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The Tea Party Movement in The United States: Democracy in Action or Democracy in Disarray

Robert E. Gilbert

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The Tea Party Movement is a relatively recent and quite significant phenomenon in American politics. It is committed to smaller government, decentralized government and lower government expenditures. It strives to force the Republican Party to be staunchly conservative by challenging more moderate Republicans in primary elections. The group is particularly hostile toward President Obama and for some of its members, racism seems a likely cause. Despite their professed veneration of the Constitution’s Framers, some Tea Party spokespersons seem unfamiliar with the Framers’ intentions and even with some aspects of the Constitution itself. The Founding Fathers struck many compromises at the Constitutional Convention and explicitly included the “necessary and proper” clause – which has occasionally resulted in an expansion of the national government’s powers ‒ in Article 1, Section 8 of the Constitution. Tea Partiers, on the other hand, are loath to compromise and insist erroneously that only explicitly granted powers may be exercised by the President and Congress. Therefore, they have contributed to governmental gridlock and to political acrimony.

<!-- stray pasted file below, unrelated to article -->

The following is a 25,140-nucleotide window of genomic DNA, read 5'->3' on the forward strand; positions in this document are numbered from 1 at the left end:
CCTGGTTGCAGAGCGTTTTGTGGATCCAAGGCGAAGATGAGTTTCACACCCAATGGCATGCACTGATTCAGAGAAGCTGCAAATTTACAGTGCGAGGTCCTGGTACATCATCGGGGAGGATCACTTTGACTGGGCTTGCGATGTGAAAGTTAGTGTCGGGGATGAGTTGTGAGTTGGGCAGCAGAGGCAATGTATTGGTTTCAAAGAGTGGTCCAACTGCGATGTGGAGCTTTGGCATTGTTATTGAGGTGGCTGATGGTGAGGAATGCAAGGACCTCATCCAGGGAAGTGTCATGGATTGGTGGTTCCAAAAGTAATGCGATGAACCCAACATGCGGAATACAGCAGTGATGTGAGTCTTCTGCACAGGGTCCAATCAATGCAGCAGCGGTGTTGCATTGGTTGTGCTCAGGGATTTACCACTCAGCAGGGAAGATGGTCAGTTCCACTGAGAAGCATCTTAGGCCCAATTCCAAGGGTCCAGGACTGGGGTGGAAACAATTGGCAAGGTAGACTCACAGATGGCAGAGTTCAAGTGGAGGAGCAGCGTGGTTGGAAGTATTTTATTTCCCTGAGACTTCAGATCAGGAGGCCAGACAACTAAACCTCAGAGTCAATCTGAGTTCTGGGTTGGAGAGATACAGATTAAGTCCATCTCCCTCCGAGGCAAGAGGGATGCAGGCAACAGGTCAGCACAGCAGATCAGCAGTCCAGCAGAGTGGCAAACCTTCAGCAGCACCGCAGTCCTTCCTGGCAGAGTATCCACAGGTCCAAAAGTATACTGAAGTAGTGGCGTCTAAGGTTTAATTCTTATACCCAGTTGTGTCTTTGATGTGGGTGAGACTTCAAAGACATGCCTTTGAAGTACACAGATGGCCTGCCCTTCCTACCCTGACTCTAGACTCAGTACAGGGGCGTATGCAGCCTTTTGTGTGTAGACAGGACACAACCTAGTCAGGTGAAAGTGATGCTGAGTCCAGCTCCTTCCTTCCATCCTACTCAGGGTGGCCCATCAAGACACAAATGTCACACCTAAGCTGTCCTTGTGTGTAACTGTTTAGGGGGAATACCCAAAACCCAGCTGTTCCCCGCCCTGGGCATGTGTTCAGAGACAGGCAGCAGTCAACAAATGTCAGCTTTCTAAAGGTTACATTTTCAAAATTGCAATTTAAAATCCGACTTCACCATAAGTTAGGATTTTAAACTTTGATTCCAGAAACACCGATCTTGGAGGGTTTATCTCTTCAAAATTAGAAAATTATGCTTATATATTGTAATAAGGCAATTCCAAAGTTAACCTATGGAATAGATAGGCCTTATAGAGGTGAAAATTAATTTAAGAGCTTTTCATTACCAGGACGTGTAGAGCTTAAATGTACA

Keywords: Tea Party, electoral politics, Barack Obama, Framers’ intentions, Constitutional confusion, original intent, necessary and proper clause


Bibliography: Gilbert, Robert E.: The Tea Party Movement in The United States: Democracy in Action or Democracy in Disarray, PCS, 1-2-2015, pp. 107-126.